San Antonio Talent Migration Connectivity Profile (For full report click the thumbnail above)

By Robert Rivard

For San Antonio, reality and perception represent a growing contradiction. That’s the inescapable conclusion that surfaced twice this week from very different sources inside and outside the city.

San Antonio is getting smarter, thanks to surging growth over the last decade in college-educated migrants attracted here by a growing and diversified economy led by the technology and biosciences sectors.

But our national image remains one of a city with an undereducated, predominantly Hispanic population and a low wage economy. That perception has to change if the city is going to build on its impressive gains.

A preliminary report by James Russell, a Virginia-based geographer who studies talent migration and economic development, shows San Antonio’s college-educated population grew by 48% from 2000 to 2010, according to census data, making it sixth best of the nation’s top 51 metro areas in a Brain Gain ranking.

Russell was hired by the 80/20 Foundation, the recently launched philanthropic fund established by Rackspace chairman and founder Graham Weston, to undertake a fresh look at population and economic development trends in San Antonio for the SA2020  organization.

“When I saw the gain from 2000 to 2010, that shocked me, I had no idea,” Russell said in a telephone interview on Wednesday. “It made the project very exciting for me because it made me feel I was on the cusp of something really important about metros and specifically, San Antonio, which is transforming itself very quickly.”

Russell said the number of college-educated residents in the city grew “hugely,” by 48% from 232,508 to 344,247, positioning it as the sixth best metro area in the country for such growth. Las Vegas placed first with 78% growth, while Austin placed fourth with 52% growth. Houston ranks 12th and Dallas-Fort Worth ranks 15th.

Russell said he, like many others, held a different, less positive view of San Antonio until he studied the numbers.

That same reality-versus-perception surfaced Tuesday morning at a breakfast hosted by Texas CEO magazine at the Omni Hotel that featured a range of speakers, led by Henry Cisneros, executive chairman of City View, and included several major figures in the city’s growing biosciences sector.

“San Antonio has to do a better job of marketing itself and everything good that is happening here,” said Dr. Kenneth P. Trevett, president of the Texas Biomedical Research Institute (formerly known as the Southwest Foundation for Biomedical Research). “Too many of the city’s leading companies and institutions simply are not as well-known outside San Antonio as they should be.”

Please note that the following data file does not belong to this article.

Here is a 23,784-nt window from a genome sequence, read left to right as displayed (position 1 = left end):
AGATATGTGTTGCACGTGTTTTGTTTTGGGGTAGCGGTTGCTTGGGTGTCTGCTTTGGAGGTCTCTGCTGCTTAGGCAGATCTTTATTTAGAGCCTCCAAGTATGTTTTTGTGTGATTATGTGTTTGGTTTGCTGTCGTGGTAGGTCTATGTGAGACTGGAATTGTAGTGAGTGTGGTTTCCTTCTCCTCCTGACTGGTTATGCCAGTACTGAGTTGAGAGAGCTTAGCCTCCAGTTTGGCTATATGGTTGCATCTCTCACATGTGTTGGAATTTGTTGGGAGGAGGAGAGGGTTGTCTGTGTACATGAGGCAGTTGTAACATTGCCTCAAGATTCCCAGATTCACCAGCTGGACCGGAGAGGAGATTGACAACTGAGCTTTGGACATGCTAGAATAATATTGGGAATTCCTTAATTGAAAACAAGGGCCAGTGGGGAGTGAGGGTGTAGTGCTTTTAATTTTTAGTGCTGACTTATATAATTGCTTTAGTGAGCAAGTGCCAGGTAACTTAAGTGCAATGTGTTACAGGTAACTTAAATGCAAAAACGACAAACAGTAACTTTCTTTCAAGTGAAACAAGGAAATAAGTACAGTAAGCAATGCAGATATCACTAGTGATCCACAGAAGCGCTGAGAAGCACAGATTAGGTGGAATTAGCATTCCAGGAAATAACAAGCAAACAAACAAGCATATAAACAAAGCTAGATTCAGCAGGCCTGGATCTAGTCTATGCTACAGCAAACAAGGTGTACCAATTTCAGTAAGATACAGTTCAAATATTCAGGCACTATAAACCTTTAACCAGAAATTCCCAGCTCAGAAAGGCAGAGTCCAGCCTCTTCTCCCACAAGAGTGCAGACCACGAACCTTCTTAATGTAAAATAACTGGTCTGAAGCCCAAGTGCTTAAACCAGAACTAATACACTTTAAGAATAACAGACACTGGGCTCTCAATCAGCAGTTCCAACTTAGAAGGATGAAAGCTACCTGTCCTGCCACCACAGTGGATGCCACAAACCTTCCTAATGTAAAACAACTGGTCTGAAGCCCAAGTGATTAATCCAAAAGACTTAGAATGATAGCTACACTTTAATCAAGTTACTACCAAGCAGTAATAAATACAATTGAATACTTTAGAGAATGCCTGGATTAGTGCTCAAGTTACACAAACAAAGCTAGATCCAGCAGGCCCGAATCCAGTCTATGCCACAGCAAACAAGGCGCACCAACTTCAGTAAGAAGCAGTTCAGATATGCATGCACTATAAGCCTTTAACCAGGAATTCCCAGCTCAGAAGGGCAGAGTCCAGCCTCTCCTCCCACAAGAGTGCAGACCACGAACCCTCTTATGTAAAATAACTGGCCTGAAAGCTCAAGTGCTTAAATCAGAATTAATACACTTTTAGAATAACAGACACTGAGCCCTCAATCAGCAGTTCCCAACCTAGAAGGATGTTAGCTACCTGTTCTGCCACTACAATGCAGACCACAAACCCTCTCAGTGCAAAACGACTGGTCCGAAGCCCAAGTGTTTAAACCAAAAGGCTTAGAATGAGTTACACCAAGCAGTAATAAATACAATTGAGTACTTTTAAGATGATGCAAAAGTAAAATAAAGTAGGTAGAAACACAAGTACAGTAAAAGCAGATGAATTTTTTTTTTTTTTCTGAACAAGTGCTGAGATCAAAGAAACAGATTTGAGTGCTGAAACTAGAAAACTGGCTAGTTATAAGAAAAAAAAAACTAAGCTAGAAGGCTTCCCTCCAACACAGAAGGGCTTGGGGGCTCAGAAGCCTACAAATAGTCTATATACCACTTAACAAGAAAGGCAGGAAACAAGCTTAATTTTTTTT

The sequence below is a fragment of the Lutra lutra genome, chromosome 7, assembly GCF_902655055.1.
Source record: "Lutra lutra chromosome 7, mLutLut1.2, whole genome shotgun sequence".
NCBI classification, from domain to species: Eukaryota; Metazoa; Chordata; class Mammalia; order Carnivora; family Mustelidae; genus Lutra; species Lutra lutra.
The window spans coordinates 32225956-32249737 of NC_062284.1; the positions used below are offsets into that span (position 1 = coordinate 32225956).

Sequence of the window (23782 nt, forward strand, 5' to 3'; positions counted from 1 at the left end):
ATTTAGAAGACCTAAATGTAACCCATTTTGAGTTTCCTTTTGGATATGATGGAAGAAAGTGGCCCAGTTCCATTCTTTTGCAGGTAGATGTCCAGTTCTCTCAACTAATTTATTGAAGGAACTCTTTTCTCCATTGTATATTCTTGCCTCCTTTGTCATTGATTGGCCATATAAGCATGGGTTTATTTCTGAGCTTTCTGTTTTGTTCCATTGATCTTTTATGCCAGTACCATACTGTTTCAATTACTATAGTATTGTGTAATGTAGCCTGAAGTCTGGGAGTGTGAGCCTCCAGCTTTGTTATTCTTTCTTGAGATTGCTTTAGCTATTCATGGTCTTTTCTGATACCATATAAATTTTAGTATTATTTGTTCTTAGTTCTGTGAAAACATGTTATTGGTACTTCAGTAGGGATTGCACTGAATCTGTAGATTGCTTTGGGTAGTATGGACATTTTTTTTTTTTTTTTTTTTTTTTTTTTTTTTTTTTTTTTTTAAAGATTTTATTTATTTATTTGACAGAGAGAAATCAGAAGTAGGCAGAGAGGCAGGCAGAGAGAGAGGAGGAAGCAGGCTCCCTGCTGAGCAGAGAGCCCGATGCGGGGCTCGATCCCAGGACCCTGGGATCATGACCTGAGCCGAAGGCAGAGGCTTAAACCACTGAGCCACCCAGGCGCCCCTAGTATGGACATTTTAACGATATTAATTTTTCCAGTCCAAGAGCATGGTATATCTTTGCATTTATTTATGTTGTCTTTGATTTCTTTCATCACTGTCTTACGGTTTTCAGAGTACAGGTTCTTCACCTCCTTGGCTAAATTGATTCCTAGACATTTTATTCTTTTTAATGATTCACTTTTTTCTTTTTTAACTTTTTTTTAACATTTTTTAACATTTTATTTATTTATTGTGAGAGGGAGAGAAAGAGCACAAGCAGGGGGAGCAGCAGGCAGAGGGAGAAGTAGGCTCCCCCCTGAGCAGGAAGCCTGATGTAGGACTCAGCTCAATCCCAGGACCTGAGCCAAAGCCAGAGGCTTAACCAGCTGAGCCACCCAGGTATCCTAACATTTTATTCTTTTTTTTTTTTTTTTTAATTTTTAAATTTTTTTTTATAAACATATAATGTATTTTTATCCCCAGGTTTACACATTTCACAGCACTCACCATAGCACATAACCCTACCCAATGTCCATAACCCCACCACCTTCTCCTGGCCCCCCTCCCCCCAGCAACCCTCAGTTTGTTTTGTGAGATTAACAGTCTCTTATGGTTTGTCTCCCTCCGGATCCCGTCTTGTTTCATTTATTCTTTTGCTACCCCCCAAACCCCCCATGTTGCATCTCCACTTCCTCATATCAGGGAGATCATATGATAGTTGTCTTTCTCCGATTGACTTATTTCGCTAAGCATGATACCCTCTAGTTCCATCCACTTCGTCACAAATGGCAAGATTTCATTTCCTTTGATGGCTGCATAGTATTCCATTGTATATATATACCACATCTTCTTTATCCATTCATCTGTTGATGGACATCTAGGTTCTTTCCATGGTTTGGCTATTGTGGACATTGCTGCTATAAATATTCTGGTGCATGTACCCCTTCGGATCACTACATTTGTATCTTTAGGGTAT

Jeff Ruiz, the general manager for Medtronic Texas in San Antonio, said his company struggled to convince 100 key employees to move here from Los Angeles after San Antonio beat out Kansas City and Austin as the selection for a new 1,000-worker campus.

“People had a negative view of San Antonio, but once they got here, they fell in love with the city,” Ruiz said. Medtronic didn’t choose San Antonio because of available low wage workers, Ruiz said. His company required skilled, educated workers, and came here in part because San Antonio was the only city out of 930 metro areas explored by Medtronic that sent a delegation to Los Angeles to make its case.

“San Antonio was the one city, led by Henry, that put together a coalition of city and business leaders that came to LA to see us personally,” Ruiz said. “That was impressive.” That team included City Manager Sheryl Sculley, BioMed SA CEO Ann Stevens, and Mario Hernandez, president of the San Antonio Economic Foundation.

Mir Imran, chairman and CEO of Incube Labs, and a self-described “health care inventor and entrepreneur,”  established Incube Labs Texas here in 2010 to develop new life science patents and products, and in  the process develop new spin-offs, generate greater venture capital activity and attract more skilled medical researchers.